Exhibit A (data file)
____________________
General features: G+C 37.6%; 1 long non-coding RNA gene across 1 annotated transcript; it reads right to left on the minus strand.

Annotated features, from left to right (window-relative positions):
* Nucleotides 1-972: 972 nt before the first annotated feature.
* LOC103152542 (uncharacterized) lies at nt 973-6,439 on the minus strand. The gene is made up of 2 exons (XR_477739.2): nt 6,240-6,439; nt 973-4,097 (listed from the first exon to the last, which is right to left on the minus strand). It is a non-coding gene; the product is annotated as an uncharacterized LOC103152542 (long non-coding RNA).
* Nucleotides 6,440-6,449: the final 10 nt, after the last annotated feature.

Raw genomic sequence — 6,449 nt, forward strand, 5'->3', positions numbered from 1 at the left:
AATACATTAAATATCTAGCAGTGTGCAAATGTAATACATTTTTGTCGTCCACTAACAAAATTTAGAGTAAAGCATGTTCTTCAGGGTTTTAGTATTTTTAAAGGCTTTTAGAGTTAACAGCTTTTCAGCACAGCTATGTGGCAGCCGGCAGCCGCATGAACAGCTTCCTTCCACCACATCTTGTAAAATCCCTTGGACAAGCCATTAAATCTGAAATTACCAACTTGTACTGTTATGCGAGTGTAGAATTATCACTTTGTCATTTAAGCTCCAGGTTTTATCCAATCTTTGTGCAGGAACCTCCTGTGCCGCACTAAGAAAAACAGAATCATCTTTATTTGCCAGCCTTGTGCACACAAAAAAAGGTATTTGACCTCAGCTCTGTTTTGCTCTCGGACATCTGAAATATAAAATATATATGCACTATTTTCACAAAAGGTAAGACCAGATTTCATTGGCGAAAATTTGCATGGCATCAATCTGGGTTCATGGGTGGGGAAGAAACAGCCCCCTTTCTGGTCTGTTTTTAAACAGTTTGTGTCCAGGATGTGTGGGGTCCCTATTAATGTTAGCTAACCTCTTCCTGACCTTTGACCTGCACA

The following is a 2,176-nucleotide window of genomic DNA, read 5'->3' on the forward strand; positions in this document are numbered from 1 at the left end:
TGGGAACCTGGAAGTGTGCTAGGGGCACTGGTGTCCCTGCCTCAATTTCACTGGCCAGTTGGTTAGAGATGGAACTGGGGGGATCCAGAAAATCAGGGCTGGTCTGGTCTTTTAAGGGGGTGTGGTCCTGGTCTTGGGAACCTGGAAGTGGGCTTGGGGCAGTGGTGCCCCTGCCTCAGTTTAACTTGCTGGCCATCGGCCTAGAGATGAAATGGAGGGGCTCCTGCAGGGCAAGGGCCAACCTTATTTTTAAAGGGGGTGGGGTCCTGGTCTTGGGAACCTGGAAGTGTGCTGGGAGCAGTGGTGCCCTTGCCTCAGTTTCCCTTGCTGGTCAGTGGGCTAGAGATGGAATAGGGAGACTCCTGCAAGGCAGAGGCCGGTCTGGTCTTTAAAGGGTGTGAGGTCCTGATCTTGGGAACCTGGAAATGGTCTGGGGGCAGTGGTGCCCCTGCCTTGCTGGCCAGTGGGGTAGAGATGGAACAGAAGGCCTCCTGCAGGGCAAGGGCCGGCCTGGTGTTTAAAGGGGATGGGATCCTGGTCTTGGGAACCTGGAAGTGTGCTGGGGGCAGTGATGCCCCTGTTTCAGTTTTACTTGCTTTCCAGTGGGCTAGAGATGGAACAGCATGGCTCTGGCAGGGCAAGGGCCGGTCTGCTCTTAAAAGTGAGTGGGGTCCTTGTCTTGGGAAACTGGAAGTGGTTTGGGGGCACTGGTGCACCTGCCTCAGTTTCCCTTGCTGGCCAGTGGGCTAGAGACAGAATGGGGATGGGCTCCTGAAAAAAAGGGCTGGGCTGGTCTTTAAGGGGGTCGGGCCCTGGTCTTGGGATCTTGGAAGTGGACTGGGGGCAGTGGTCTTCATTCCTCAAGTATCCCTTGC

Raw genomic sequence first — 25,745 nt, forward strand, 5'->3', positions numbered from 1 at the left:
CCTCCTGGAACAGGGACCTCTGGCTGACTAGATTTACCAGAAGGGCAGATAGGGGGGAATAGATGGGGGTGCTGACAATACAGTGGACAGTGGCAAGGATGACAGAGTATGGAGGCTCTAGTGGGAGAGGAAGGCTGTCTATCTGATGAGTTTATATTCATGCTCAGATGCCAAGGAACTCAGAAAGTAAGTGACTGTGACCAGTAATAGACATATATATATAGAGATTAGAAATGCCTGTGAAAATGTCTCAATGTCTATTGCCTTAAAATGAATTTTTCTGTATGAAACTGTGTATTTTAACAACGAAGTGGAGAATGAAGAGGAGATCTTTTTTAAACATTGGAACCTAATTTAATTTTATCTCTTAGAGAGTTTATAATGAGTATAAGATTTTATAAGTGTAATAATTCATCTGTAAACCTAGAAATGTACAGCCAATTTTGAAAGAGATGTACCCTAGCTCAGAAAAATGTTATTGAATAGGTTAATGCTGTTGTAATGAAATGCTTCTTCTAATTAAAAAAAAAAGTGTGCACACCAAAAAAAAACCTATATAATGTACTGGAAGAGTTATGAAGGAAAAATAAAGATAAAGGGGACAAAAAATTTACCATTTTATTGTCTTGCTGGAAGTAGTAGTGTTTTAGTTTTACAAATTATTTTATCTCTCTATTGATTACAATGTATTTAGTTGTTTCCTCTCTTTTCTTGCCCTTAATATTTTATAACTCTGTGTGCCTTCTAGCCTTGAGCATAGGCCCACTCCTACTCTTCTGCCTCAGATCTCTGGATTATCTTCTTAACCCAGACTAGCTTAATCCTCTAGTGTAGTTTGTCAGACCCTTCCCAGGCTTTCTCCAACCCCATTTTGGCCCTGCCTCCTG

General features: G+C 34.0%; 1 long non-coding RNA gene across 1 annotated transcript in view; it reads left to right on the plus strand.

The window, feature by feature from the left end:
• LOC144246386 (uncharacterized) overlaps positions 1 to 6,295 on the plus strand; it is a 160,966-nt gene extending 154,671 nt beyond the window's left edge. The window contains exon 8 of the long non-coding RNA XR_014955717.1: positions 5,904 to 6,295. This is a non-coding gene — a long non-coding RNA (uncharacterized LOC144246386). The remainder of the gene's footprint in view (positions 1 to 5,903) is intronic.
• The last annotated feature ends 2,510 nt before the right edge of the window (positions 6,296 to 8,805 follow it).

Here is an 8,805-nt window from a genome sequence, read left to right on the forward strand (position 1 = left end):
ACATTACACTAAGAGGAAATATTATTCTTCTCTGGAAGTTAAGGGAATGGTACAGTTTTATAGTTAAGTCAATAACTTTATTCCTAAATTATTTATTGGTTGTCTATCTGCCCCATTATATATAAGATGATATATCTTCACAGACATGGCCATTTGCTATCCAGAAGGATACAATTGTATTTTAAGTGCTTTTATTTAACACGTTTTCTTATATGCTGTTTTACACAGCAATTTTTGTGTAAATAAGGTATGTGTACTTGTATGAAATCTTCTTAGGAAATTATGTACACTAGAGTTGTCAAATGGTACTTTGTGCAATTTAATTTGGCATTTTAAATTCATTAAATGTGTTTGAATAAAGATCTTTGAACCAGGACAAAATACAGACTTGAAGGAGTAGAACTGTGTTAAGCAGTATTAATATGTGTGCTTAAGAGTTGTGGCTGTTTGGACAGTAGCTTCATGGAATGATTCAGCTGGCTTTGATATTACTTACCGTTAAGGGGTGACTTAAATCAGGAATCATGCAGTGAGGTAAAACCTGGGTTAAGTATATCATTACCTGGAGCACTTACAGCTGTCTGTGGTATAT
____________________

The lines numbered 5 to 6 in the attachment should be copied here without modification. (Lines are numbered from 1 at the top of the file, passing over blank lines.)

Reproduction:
* Nucleotides 6,440-6,449: the final 10 nt, after the last annotated feature.

Raw genomic sequence — 6,449 nt, forward strand, 5'->3', positions numbered from 1 at the left: